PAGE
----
“Zhoghovurd” quotes Nagorno-Karabakh’s prime minister, Arayik Harutiunian, as saying that international mediators’ peace proposals praised by Armenia are unacceptable to the authorities in Stepanakert. The paper notes that the Karabakh Armenian leadership has long made clear its opposition to the so-called lands-for-status formula favored by the U.S., Russian and French co-chairs of the OSCE Minsk Group. “It will be interesting to see how this dilemma will be solved if Karabakh continues to reject the variant under discussion,” it says. It also wonders why President Serzh Sarkisian has not convinced the Karabakh Armenians to drop their objections to what he has publicly described as a reasonable compromise.
Konstantin Zatulin, a Russian pundit and former parliamentarian, tells “168 Zham” that Moscow does not want to see any decline in its role and presence in the South Caucasus. “Unfortunately, the existing facts are that Azerbaijan sharply increased arms purchases from Russia and it may well be that the military balance [in the Karabakh conflict] was somewhat disrupted because of that,” he says. “[Recent] Russian arms supplies to Armenia indirectly testify to that fact. If we sold weapons only to Azerbaijan and did not give or sell weapons to Armenia, we would undermine the balance. The challenge is to maintain it.” Russia is “using” that balance in its policy towards the Karabakh dispute, adds Zatulin.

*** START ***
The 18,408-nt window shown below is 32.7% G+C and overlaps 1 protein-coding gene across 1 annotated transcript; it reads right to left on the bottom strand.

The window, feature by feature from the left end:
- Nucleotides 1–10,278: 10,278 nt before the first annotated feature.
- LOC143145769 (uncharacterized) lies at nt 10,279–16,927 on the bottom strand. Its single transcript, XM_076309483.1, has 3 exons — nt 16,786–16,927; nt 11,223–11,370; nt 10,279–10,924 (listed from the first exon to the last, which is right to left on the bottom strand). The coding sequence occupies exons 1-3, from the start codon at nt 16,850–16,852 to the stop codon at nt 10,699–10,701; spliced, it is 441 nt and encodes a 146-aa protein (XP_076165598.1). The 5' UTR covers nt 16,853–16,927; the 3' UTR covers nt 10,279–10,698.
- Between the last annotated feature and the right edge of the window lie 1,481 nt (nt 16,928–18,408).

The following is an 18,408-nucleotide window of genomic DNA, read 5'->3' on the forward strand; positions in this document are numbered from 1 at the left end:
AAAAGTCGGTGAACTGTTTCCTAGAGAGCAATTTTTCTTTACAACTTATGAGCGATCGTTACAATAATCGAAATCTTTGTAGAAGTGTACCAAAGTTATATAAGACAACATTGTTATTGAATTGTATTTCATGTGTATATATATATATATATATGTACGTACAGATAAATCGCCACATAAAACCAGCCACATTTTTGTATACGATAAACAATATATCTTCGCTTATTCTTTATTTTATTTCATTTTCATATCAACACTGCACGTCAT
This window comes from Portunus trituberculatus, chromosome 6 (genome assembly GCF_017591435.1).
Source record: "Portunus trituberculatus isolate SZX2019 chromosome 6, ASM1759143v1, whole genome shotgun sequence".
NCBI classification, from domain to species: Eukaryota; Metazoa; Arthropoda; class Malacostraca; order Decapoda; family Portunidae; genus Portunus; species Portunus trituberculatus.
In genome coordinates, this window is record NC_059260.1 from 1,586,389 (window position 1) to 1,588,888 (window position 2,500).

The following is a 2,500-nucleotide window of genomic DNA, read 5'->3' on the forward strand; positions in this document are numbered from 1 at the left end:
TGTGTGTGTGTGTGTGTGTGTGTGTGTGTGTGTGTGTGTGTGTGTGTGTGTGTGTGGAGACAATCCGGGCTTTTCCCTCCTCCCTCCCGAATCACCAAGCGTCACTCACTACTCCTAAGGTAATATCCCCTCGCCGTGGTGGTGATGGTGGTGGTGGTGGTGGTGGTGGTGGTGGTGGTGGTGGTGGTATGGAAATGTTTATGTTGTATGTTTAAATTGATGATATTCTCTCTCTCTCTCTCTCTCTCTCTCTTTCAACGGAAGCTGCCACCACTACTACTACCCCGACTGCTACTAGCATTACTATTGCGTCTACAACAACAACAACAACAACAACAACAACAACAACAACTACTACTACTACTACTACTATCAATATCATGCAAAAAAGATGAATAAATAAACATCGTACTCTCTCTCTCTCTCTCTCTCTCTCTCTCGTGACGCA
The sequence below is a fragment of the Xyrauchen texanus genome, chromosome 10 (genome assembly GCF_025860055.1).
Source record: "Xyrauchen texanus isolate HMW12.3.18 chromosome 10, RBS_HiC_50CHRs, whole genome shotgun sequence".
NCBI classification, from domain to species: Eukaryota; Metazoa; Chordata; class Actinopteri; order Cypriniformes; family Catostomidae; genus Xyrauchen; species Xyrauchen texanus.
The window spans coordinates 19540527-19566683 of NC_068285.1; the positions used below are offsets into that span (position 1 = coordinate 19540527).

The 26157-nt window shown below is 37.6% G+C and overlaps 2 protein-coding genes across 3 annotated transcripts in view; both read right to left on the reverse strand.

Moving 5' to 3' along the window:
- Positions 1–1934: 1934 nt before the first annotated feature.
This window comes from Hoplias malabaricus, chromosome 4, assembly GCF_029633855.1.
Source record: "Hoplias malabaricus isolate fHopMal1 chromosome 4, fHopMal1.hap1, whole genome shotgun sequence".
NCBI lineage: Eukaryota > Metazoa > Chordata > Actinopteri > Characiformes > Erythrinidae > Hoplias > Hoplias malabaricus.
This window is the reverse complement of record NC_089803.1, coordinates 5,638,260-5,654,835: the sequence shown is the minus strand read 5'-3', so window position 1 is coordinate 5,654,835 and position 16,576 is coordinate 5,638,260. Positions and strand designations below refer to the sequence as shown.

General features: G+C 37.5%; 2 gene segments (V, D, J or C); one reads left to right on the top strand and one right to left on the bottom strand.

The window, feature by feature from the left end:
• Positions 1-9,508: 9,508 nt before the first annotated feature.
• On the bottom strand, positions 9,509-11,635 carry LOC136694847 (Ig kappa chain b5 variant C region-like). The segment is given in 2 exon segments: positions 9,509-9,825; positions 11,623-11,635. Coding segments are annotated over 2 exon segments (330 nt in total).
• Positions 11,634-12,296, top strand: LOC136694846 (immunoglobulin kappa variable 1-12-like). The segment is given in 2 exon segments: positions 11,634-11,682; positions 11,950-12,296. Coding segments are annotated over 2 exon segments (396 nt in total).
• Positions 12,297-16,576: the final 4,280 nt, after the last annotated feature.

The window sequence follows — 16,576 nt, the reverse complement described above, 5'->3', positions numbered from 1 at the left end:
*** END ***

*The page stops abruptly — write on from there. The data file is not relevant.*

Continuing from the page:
“Zhamanak” says that opposition forces that failed to win seats in Armenia’s new parliament “seem to be recovering from their post-election shock.” “They have started to speak up little by little,” writes the paper. “Not all of them, of course. The former ORO alliance -- and one of its leaders, Raffi Hovannisian, in particular -- is more active right now, even if Seyran Ohanian (another ORO leader) also does not miss opportunities to address the public.”
“Aravot” complains that pro-government and opposition politicians go out of their way to stress what they think must be done in Armenia but will not specify how. “They must put an end to meaningless air fluctuations,” the paper says.